3) Read what others have written on the subject
It is essential to good research and integral to the art of writing to have read what others have written on the subject. Distinguish between your primary and secondary sources, and accompany your research of the subject you are approaching with supplemental writings and alternate perspectives which have come before you. It is important to know your peers when developing the ability to display counterpoint and to present the most objective and logical arguments possible. Good writers must quote others with due reference, but there's nothing wrong with being influenced by someone else's analysis. You could say that #3 is an extension of #1, but beyond the surface level.

4) An Understanding of Grammar is the key to strong writing. 
When one is informed of the proper arrangement of words, and the relationship between the written and spoken word, the writer becomes capable of capturing incredible complexities within simple sentences, and of elaborating immense depth of thought through the English Language. Knowing the proper parts of speech, methods of phrasing, and mid to upper level grammatical principles is imperative when discussing becoming a more effective writer in any forum. Strong grammar creates the pathways for expansive vocabulary and its proper use.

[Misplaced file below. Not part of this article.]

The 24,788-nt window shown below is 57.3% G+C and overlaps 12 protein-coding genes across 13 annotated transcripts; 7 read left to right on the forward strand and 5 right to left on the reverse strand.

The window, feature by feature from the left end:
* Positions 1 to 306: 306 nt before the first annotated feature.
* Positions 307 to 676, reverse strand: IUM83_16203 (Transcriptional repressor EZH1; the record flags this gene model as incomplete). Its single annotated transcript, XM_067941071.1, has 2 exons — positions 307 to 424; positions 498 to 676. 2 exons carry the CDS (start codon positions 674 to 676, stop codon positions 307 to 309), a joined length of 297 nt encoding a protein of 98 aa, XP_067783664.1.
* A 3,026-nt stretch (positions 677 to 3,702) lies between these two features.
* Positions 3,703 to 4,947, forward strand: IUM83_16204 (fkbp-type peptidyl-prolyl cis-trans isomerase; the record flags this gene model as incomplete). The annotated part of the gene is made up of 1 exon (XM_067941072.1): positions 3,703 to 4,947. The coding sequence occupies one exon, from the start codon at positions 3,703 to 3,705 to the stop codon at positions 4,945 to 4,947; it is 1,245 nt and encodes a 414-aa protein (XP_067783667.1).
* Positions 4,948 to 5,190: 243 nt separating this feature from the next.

5) Learn from a mentor. 
Writing is often a "trial and error" learning process. The more writing a person can do, the better he or she will become. However, just like a sport, playing with a higher level of competition and learning from those more experienced, will undoubtedly expedite progress in all learning processes. This is most especially true with writing. The written word is an ART FORM. It is one which deserves style, inventiveness and personality. In order to master your own particular approach to writing, it would be wise to learn from someone else who has gone further on that journey.

As a writing tutor and teacher with over a decade of experience, I too still submit my work (including this piece) to more seasoned writers, whose experience trumps my own in many areas. This rule of learning is what inspired our "round table" approach at Think Tank, as we have always aimed to offer our clients the most variety in our explanations of concepts, and encourage students to bounce ideas off of our entire staff. This process is created to help our students and teachers learn from their collective experiences and discuss the best methods of approach in open forum. 

If you follow these practices, you are bound to become a better writer. Our 5 Step method is a modern writing style that possesses enough elasticity to apply to many different genres of writing and conceptualizing. If you are having trouble with your writing, you must find a way to push through the creative wall and to get the words on the page. This method will help you to accomplish just that and will open the door to a lot more.


- Blake 

EMAIL ME: ThinkTankAcademics@gmail.com 

Blake X. Curry M.A.L.S. 
Director 
Think Tank Academic Group